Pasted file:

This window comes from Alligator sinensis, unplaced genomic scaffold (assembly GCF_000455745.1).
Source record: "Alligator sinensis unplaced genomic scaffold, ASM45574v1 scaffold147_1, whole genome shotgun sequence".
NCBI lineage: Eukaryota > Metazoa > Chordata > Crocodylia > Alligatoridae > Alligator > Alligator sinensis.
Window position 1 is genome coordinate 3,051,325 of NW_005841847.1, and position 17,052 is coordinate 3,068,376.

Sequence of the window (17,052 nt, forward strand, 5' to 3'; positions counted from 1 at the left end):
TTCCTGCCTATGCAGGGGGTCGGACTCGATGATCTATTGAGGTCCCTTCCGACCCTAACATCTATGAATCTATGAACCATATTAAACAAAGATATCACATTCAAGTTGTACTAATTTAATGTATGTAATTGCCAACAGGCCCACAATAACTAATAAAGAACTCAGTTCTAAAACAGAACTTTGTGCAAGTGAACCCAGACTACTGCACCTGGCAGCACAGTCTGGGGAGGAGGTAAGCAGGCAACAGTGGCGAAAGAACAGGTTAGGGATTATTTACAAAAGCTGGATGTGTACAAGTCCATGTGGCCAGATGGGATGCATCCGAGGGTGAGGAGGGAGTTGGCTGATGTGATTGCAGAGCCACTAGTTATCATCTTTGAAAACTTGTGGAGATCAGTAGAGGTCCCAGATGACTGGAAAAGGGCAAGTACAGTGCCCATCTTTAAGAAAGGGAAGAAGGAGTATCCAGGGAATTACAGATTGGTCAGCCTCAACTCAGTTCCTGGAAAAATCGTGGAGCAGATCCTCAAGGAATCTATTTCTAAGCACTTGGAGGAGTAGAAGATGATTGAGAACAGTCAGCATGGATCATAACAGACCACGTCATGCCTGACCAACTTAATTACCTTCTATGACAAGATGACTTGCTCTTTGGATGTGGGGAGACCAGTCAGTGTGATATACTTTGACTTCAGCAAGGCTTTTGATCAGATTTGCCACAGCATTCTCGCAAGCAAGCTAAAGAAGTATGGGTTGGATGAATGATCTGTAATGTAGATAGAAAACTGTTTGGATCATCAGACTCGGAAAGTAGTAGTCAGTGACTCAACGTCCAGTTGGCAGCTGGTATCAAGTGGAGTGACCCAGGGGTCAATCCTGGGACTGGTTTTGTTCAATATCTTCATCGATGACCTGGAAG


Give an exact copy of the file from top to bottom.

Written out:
This window comes from Alligator sinensis, unplaced genomic scaffold (assembly GCF_000455745.1).
Source record: "Alligator sinensis unplaced genomic scaffold, ASM45574v1 scaffold147_1, whole genome shotgun sequence".
NCBI lineage: Eukaryota > Metazoa > Chordata > Crocodylia > Alligatoridae > Alligator > Alligator sinensis.
Window position 1 is genome coordinate 3,051,325 of NW_005841847.1, and position 17,052 is coordinate 3,068,376.

Sequence of the window (17,052 nt, forward strand, 5' to 3'; positions counted from 1 at the left end):
TTCCTGCCTATGCAGGGGGTCGGACTCGATGATCTATTGAGGTCCCTTCCGACCCTAACATCTATGAATCTATGAACCATATTAAACAAAGATATCACATTCAAGTTGTACTAATTTAATGTATGTAATTGCCAACAGGCCCACAATAACTAATAAAGAACTCAGTTCTAAAACAGAACTTTGTGCAAGTGAACCCAGACTACTGCACCTGGCAGCACAGTCTGGGGAGGAGGTAAGCAGGCAACAGTGGCGAAAGAACAGGTTAGGGATTATTTACAAAAGCTGGATGTGTACAAGTCCATGTGGCCAGATGGGATGCATCCGAGGGTGAGGAGGGAGTTGGCTGATGTGATTGCAGAGCCACTAGTTATCATCTTTGAAAACTTGTGGAGATCAGTAGAGGTCCCAGATGACTGGAAAAGGGCAAGTACAGTGCCCATCTTTAAGAAAGGGAAGAAGGAGTATCCAGGGAATTACAGATTGGTCAGCCTCAACTCAGTTCCTGGAAAAATCGTGGAGCAGATCCTCAAGGAATCTATTTCTAAGCACTTGGAGGAGTAGAAGATGATTGAGAACAGTCAGCATGGATCATAACAGACCACGTCATGCCTGACCAACTTAATTACCTTCTATGACAAGATGACTTGCTCTTTGGATGTGGGGAGACCAGTCAGTGTGATATACTTTGACTTCAGCAAGGCTTTTGATCAGATTTGCCACAGCATTCTCGCAAGCAAGCTAAAGAAGTATGGGTTGGATGAATGATCTGTAATGTAGATAGAAAACTGTTTGGATCATCAGACTCGGAAAGTAGTAGTCAGTGACTCAACGTCCAGTTGGCAGCTGGTATCAAGTGGAGTGACCCAGGGGTCAATCCTGGGACTGGTTTTGTTCAATATCTTCATCGATGACCTGGAAG